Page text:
though this isn’t an assignment…

I found this on and thought it was amusing and pertinent. Enjoy.



Michelle, ma belle, sont des mots qui vont tres bien ensembles…

Our assignment: to reflect on another classmates work and ideas by reading through their blog.  I read Michelle’s at and I have to say, it looks very similar to my own.  Overall, I think Michelle has done a great job explaining and elaborating on her ideas.

Michelle and I took this class for the same reasons (blog post 1), and even though our favorite fairy tales are different (mine: Rapunzel, hers: Beauty and the Beast) we both cite Disney as being one of our main sources of fairy tales throughout our childhoods.  Then comes post 2: defining  a fairy tale.  I think Michelle made a good decision in including the definitons of authorities on the subject (Zipes, d”Aulnoy) and then sythesizing them to create her own definition.  It shows that she paid attention and learned from what we read/discussed in class, and was able to adapt it to fit her own learning.

The same goes for post 3: psychology in fairytales.  Michelle very clearly summarizes what Dr. Mazeroff taught; I only wish she had given more of her own opinion on the Freudian and Jungian interpretations of fairy tales.  From her post, it is unclear where she stands, and I would be interested in hearing her opinions.

For the LRRH cartoon post, Michelle definitely blew my own out of the water.  She very clearly explained the meaning of her cartoon and why she picked it, so that I can tell what the cartoon was about even though it isn’t pictured.  And finally, the Beauty and the Beast v. Cupid and Psyche post.  Michelle chose to compare Cupid and Psyche with Straparola’s “The Pig King,” and she does so very well.  I think that she hits all major similarities and differences, and clearly shows the overall links that the two stories hold.


Well done, Michelle. All in all, solid work.

Here Comes the Sun…

Though Rammstein’s video “Sonne” is very different from Snow White the fairy tale, I think major parallels can be found between the two. It is very easy to interpret Snow White’s interactions with the dwarfs being sexual in nature: she sprawls across their beds to sleep, they cut open her bodice to revive her, they wash her body with oil and wine, etc. However, I think that “Sonne” takes this to a whole new level. The images of the dwarfs simultaneously serving her and being her sexual playthings is far beyond what I think the fairy tale ever implies.
In the fairy tale, the dwarfs seem to worship Snow White after her death: they put her in a glass coffin so that she is still visible, and they keep vigil on their knees around the coffin: an image that smacks of the coffin as an altar for the seven little men. This worship, however, is not particularly evident while Snow White is alive: yes, they care for her and try their best to revive her when she swoons/dies, but their days don’t seem to revolve around her. Again, Rammstein takes this to a whole new level by turning Snow White into the “Sonne”- the sun. While the dwarfs are down in the mine, the video is shot in black and white– their days are grim and gray without the sun. When they return to the cottage, however, everything is in color: and Snow White’s colors are the brightest of them all. Throughout the video, they serve her (her meal, comb her hair, shine the apples that she eats, etc.), and when they aren’t serving her, they all watch her in a kind of awe. When she dies and they lay her in the coffin, the world around them again darkens: night has come now that their sun is gone.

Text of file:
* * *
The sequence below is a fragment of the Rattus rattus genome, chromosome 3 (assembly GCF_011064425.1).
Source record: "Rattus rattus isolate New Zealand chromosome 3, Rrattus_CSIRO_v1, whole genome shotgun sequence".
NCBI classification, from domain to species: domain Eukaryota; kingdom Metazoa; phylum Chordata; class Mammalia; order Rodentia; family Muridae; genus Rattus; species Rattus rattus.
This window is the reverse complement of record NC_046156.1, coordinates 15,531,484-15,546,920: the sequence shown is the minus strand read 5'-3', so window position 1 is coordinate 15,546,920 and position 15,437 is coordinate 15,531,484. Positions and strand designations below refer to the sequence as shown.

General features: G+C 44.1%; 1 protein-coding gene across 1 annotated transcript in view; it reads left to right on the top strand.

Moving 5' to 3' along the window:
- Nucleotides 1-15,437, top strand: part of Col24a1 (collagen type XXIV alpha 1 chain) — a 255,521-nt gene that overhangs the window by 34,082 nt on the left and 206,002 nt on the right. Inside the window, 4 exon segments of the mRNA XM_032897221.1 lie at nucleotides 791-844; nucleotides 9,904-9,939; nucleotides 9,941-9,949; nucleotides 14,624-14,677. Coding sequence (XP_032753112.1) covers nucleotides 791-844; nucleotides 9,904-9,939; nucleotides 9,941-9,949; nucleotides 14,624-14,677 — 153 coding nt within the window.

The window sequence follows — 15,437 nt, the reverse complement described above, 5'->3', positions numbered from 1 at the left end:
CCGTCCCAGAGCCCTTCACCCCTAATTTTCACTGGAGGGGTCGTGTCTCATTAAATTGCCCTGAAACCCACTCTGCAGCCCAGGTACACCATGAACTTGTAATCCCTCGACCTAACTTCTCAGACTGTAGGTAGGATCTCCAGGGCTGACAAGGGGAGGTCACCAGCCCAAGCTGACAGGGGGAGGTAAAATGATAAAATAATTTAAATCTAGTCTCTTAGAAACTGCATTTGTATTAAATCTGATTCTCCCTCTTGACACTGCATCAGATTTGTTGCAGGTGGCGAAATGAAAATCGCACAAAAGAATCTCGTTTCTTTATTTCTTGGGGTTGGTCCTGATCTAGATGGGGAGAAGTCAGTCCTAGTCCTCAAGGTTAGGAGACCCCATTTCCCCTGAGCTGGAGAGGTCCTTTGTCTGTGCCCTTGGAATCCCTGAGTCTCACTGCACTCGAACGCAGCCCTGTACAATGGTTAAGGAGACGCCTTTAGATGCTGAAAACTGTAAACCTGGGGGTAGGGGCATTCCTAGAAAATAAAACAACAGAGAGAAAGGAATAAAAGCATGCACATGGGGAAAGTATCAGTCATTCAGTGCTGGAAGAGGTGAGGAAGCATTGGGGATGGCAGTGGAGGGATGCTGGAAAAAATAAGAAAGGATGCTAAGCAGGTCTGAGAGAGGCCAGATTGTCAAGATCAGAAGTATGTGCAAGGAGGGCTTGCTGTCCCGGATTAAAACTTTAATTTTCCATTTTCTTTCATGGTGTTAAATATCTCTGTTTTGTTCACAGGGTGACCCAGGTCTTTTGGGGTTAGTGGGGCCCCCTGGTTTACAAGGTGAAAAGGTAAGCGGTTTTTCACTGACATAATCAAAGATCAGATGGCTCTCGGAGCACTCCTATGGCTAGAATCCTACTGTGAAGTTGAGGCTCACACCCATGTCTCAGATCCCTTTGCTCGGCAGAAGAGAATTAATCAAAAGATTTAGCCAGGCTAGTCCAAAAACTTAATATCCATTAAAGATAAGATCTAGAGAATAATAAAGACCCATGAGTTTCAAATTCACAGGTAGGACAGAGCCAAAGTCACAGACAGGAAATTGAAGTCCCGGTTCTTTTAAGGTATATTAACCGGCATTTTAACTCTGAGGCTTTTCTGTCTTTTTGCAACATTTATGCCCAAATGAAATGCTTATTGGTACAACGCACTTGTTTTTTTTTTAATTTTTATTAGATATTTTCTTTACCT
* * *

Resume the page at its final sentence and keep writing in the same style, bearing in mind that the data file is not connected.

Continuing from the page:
Various interpretations of the fairytale argue different things: some believe that Snow White and the Evil Queen are one in the same person: the dark and the light, or the active, independent woman versus the passive woman, struggling against one another for dominance. This view seems to be supported in Rammstein’s video.
There is no evil queen involved, and no poisonous apple that causes Snow White’s death. Rather, she she seems to overdose (she snorts gold powder, and their is an image of a syringe), making her directly responsible for her own demise; thus, Snow White and her antagonist are one in the same person.
While Rammstein’s video does diverge from the original version(s) of the fairy tale, it does keep major parallels: the sexual and worshipful relationship between the dwarfs and Snow White, as well as the idea that Snow White is her own antagonist.

Beauty and the Beast v. Cupid and Psyche

Mme de Beaumont’s version of Beauty and the Beast holds many similarities to the Greek “Cupid and Psyche.”

from the 1946 french film "La Belle et La Bete"
I bet you didn’t know that the Beast also starred in “Cats,” did you?